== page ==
Fox News reported earlier this year that the parent company, Comcast, hopes to replace Lack by the end of the year amid public relations debacles tarnishing the news division’s once-sterling reputation. The negative public reaction to the internal report regarding Lauer was considered the tipping point.

The Abrams situation appears to continue the NBC News pattern of bizarre reactions to various sex scandals.

Joy Reid was humiliated after she was forced to walk back claims that hackers planted homophobic slurs on her pre-fame blog.

Joy Reid was humiliated after she was forced to walk back claims that hackers planted homophobic slurs on her pre-fame blog.

The Hollywood Reporter detailed Abrams’ claims that she was raped by Simmons in 1994 and assaulted by Calloway in 2006. The report noted that she provided MSNBC with a hospital bill she received following the alleged incident with Simmons.

“NBC still had more questions,” Masters wrote.

Masters reported that Reid and Abrams began working together last November, before the MSNBC star’s credibility was called into question because she claimed homophobic and other offensive posts had been planted on her pre-fame blog by diabolical hackers. She eventually admitted her hacker claim couldn’t be proven, but attempted to deny writing the posts -- posts for which she has apologized anyway.

MSNBC provided the following statement to The Hollywood Reporter when asked about Abrams' story: "When MSNBC pursues any investigative story, our mission is always to be as thorough as we can, to scrutinize sources and corroborate information before we report. Anything else falls short of our journalistic standards."

According to The Hollywood Reporter, NBC News passed on Joy Reid's story involving Russell Simmons.

According to The Hollywood Reporter, NBC News passed on Joy Reid's story involving Russell Simmons.

Reid told the publication that "Investigative reports like these take time, and not surprisingly, sometimes journalists get frustrated as well.”

Reid then admitted she “inappropriately shared that frustration privately” with Abrams.

“I completely respect MSNBC's standards and practices. Meticulous research to get the facts right was the only option, especially given the seriousness of the allegations," Reid told THR, through a network spokesperson.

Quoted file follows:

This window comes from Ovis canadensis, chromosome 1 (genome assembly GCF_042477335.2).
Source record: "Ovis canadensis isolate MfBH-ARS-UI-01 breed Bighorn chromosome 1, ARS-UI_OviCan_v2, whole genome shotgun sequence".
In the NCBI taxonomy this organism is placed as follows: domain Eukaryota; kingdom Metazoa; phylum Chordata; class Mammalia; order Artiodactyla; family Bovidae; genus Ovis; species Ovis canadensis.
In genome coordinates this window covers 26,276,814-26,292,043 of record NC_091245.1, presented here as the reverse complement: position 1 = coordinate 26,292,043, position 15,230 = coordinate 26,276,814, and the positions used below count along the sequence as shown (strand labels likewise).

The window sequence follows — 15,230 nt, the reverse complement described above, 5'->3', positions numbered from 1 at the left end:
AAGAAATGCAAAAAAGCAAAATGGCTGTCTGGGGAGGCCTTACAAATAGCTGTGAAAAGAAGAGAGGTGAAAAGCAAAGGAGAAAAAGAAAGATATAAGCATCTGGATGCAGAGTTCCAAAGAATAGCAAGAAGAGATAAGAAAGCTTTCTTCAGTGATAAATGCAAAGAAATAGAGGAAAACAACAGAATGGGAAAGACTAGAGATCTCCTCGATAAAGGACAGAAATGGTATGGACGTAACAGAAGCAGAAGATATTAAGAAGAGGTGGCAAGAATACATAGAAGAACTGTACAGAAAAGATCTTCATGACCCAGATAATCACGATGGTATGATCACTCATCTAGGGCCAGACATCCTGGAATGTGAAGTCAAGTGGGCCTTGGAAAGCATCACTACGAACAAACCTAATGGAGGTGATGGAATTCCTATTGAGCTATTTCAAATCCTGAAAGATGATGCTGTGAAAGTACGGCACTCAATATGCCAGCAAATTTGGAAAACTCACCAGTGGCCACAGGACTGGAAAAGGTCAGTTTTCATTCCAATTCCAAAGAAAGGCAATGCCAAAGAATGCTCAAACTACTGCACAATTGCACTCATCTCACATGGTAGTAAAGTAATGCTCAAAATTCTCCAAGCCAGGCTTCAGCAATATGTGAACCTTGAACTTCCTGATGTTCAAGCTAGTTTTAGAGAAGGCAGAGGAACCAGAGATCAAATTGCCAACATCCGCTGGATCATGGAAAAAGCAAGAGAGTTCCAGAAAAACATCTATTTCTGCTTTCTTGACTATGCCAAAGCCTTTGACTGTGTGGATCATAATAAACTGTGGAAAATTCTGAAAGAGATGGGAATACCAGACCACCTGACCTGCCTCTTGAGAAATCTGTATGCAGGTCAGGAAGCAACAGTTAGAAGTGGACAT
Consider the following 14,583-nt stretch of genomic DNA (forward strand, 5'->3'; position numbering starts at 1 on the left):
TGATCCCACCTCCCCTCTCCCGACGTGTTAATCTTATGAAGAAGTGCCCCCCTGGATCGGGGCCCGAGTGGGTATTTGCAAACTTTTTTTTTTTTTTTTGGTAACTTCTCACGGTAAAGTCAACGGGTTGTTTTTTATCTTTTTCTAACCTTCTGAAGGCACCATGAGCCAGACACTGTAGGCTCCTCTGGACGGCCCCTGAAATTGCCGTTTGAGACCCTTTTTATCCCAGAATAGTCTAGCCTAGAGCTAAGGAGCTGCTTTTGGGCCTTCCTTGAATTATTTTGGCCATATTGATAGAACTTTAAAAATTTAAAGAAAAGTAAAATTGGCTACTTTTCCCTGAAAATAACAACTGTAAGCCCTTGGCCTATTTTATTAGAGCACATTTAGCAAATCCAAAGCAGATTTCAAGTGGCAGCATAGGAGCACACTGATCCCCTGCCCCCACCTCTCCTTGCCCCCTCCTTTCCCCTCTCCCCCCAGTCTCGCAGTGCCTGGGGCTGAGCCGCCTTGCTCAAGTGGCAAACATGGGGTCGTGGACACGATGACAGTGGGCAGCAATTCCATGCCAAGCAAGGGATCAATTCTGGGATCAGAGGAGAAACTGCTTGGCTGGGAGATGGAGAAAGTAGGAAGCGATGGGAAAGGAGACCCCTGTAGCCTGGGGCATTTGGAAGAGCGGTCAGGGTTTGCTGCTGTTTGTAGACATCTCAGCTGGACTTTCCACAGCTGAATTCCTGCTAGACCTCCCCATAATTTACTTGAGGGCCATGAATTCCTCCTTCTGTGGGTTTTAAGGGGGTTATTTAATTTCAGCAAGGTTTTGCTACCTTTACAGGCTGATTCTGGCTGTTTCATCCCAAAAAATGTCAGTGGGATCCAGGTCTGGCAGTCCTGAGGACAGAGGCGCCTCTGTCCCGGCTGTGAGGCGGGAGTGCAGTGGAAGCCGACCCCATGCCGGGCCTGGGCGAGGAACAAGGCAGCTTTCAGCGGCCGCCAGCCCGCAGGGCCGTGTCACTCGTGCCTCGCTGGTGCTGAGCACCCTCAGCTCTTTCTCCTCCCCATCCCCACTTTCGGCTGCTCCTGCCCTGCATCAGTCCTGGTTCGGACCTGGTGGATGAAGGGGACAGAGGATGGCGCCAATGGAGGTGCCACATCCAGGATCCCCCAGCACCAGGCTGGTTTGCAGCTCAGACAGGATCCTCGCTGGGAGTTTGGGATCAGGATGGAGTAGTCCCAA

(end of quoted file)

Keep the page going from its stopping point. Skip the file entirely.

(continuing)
The THR report quotes Reid as calling NBC a “pain in the arse” because the network wanted hard copies of documents regarding the alleged Calloway incident. Reid went on to interview Abrams on Jan. 7, with the piece scheduled to air less than a week later.

However, the interview didn’t air as planned an NBC wanted more evidence from Abrams, according to the report. At that time, New York magazine spiked a story that was set to accompany the MSNBC interview. Reid told Abrams that “the story had passed the magazine's vetting process” but it wouldn’t run the story without NBC’s support, while the magazine told Masters that it didn’t run at Reid’s request.

In any case, NBC was reportedly buying time with exhaustive questions.

"They're just slow-walking the story with idiotic requests," Reid reportedly texted Abrams in February, a few days before reportedly delivering devastating news to Abrams.

"This has gone up past the lawyers that I deal with, to NBC Universal's lawyers. ... I mean, I always deal with the head of NBC legal but this has gone to his boss," Reid wrote to Abrams on Feb. 23, according to Masters.

Reid reportedly then informed Abrams that Simmons' and Calloway's lawyers had sent "long, scary-sounding" letters to NBC.

By April, Abrams was reportedly informed that MSNBC was passing on the story. Abrams told THR that NBC “took away” her voice

“I want people to understand how incredibly challenging this is, with a story like mine that's highly sourced, with me doing this [advocacy] work in the public arena. And I can't get my story out there? If I didn't have those things, let's be very clear, no one would know about this today. I'm speaking out for all the other women who have been silenced, to let them know it's not their fault," Abrams told THR.

NBC News and MSNBC did not immediately respond to a request for comment.